We will develop a novel approach to quantum foundations using a time-symmetric, objective model. Standard quantum theory treats measurements as observer-dependent special events, a widely criticized approach. Instead, we develop an equivalent theory of stochastic fields which satisfy forward and backward propagating equations in time having past and future boundaries. This is significant: it leads to a causal theory with a realistic interpretation. Such a conceptual advance in quantum foundations has impact on the interpretation of quantum paradoxes, as well as to cosmology and potentially to quantum gravity.
The 2022 Nobel award in physics recognized the importance of quantum foundations and the quest for a solution to the quantum measurement problem, in particular to Bell's famous paradox which suggests that quantum mechanics is nonlocal. We use our approach to analyze quantum paradoxes, which is significant because quantum mechanics is our most fundamental theory yet its foundations are disputed. Our approach is also relevant to computing the emergence of complex structures, due to its computational scaling properties. The underlying theory uses real path integrals to compute transition probabilities, offering computational advantages over Feynman path integrals. Our method will allow new algorithms for computation in complex quantum technologies, as well as potentially a theory of quantum gravity. By applying this approach to early universe cosmology, we eliminate the observer, which resolves the difficulty of how to apply quantum measurement to a universe that always contains the observer.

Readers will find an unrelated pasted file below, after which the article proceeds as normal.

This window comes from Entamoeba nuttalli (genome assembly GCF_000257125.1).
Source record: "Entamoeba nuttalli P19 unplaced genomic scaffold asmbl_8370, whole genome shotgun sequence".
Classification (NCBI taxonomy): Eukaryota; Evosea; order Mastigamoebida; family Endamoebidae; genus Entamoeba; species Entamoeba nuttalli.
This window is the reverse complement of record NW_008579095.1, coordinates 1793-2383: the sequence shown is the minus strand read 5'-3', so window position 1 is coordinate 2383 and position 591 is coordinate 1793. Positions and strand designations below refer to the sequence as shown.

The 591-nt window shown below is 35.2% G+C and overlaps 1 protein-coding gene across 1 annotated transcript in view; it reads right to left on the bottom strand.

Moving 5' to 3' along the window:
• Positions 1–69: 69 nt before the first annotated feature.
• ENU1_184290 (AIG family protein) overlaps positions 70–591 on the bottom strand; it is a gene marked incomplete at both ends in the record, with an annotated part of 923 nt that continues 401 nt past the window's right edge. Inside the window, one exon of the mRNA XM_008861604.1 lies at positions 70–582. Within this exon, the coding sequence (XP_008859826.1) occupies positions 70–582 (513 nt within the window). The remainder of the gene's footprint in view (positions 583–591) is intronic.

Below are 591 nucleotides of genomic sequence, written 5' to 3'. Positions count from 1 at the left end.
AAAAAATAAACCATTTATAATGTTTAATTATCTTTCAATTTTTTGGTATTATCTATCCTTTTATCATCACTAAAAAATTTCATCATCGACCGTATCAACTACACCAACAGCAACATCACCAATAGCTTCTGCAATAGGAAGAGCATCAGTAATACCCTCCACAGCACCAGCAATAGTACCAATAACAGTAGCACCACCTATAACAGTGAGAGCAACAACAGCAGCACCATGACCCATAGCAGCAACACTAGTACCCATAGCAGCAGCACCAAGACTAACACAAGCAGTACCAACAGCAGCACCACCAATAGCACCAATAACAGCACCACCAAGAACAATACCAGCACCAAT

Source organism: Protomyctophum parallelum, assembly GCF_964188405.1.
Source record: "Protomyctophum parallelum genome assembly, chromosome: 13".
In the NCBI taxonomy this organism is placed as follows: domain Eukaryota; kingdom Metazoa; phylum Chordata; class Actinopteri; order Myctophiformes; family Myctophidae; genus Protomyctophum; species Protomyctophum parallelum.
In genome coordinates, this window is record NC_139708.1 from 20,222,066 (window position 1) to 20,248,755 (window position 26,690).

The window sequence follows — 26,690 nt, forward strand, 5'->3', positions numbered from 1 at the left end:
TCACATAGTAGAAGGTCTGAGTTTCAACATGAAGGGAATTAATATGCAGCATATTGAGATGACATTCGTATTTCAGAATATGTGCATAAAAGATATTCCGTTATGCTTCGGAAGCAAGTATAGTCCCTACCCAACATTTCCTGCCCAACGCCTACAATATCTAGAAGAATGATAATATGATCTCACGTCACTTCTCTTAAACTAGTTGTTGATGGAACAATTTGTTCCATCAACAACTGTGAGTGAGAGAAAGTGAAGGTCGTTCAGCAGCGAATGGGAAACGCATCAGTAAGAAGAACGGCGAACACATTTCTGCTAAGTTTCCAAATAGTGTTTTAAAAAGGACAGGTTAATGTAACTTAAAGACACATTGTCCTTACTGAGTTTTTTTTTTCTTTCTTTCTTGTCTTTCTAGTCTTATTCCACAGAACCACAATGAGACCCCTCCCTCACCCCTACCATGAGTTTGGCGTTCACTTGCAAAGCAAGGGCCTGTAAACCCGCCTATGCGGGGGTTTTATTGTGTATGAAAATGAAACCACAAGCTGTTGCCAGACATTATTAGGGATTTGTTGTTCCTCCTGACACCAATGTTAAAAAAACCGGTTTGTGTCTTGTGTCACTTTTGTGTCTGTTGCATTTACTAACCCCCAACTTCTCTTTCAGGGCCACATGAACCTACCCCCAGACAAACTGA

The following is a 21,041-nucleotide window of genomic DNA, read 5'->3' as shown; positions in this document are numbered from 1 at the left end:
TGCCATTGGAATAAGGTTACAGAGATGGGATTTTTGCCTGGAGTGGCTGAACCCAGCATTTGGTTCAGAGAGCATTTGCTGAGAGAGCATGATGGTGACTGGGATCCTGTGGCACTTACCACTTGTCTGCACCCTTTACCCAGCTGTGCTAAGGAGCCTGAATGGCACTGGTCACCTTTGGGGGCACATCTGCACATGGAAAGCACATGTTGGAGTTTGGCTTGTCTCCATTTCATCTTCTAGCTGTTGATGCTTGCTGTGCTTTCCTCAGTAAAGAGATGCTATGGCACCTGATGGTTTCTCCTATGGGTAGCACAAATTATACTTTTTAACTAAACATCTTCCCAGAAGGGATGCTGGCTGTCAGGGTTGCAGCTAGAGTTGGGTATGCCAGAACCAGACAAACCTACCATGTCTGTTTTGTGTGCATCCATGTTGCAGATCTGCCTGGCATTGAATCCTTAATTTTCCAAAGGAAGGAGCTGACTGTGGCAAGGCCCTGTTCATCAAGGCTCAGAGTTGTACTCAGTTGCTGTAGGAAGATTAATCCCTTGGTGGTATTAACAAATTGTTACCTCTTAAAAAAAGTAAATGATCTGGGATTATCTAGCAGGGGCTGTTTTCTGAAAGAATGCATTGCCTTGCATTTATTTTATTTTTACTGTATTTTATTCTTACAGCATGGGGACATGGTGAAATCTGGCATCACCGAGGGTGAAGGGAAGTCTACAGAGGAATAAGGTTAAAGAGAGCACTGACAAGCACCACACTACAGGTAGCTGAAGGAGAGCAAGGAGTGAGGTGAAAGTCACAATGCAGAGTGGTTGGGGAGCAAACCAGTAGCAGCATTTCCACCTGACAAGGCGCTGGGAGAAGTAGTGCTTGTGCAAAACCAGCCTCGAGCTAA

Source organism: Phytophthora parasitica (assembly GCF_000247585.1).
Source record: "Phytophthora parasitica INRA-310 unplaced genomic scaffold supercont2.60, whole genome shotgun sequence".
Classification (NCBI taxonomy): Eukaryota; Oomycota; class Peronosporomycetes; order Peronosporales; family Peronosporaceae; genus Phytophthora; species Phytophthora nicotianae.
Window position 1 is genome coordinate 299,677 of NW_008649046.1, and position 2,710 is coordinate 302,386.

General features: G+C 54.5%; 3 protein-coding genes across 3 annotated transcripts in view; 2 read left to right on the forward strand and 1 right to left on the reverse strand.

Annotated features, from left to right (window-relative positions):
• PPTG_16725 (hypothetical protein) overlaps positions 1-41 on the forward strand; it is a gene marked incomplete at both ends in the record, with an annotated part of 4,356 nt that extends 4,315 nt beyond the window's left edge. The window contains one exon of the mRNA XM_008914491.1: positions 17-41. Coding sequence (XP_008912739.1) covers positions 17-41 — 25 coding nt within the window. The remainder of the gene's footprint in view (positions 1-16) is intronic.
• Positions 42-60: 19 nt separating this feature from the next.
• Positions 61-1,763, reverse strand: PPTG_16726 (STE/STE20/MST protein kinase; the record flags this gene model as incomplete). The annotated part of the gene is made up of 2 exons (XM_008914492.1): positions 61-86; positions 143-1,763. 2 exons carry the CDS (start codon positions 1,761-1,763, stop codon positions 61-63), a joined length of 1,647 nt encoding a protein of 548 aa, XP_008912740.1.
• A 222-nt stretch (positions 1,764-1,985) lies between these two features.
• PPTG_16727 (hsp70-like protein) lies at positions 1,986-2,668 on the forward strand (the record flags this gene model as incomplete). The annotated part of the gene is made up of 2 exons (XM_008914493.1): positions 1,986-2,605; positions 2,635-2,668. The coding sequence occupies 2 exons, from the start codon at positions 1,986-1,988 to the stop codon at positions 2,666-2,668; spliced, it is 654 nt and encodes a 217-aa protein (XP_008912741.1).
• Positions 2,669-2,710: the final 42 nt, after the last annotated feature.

Deliverables include an understanding of realism in quantum mechanics, and creation of a public code library for solving time-symmetric path integrals. As Bell emphasized, the impact on quantum mechanics of replacing its “observer-centric” methodology with an objective theory may be compared to the replacement of the geocentric universe in astronomy with a heliocentric model.